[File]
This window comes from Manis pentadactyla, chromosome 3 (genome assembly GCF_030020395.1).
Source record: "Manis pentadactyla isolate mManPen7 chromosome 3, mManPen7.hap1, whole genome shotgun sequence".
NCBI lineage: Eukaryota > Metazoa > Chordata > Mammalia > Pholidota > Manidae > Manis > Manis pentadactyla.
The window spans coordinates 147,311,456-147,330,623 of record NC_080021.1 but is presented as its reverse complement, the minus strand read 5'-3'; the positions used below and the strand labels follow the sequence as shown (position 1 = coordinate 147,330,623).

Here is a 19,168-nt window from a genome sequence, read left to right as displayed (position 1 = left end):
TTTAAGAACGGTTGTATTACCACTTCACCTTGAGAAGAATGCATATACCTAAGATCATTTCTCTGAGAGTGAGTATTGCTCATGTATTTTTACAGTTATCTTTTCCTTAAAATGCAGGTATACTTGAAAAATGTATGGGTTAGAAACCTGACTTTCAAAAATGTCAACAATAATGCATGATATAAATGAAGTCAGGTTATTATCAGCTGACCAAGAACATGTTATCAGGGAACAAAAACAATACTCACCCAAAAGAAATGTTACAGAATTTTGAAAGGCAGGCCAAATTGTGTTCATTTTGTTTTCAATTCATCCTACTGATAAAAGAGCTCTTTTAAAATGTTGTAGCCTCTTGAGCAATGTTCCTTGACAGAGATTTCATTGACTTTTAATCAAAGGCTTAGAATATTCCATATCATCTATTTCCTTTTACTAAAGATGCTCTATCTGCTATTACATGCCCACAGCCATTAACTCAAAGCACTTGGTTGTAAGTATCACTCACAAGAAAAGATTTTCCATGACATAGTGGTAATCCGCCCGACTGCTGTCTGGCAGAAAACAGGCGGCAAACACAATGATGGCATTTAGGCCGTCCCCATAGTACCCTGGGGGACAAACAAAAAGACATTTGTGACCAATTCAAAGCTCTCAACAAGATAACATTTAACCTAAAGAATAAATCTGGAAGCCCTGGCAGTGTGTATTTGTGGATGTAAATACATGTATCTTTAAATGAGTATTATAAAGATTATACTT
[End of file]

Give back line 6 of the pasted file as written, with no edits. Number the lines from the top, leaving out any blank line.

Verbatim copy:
TTTAAGAACGGTTGTATTACCACTTCACCTTGAGAAGAATGCATATACCTAAGATCATTTCTCTGAGAGTGAGTATTGCTCATGTATTTTTACAGTTATCTTTTCCTTAAAATGCAGGTATACTTGAAAAATGTATGGGTTAGAAACCTGACTTTCAAAAATGTCAACAATAATGCATGATATAAATGAAGTCAGGTTATTATCAGCTGACCAAGAACATGTTATCAGGGAACAAAAACAATACTCACCCAAAAGAAATGTTACAGAATTTTGAAAGGCAGGCCAAATTGTGTTCATTTTGTTTTCAATTCATCCTACTGATAAAAGAGCTCTTTTAAAATGTTGTAGCCTCTTGAGCAATGTTCCTTGACAGAGATTTCATTGACTTTTAATCAAAGGCTTAGAATATTCCATATCATCTATTTCCTTTTACTAAAGATGCTCTATCTGCTATTACATGCCCACAGCCATTAACTCAAAGCACTTGGTTGTAAGTATCACTCACAAGAAAAGATTTTCCATGACATAGTGGTAATCCGCCCGACTGCTGTCTGGCAGAAAACAGGCGGCAAACACAATGATGGCATTTAGGCCGTCCCCATAGTACCCTGGGGGACAAACAAAAAGACATTTGTGACCAATTCAAAGCTCTCAACAAGATAACATTTAACCTAAAGAATAAATCTGGAAGCCCTGGCAGTGTGTATTTGTGGATGTAAATACATGTATCTTTAAATGAGTATTATAAAGATTATACTT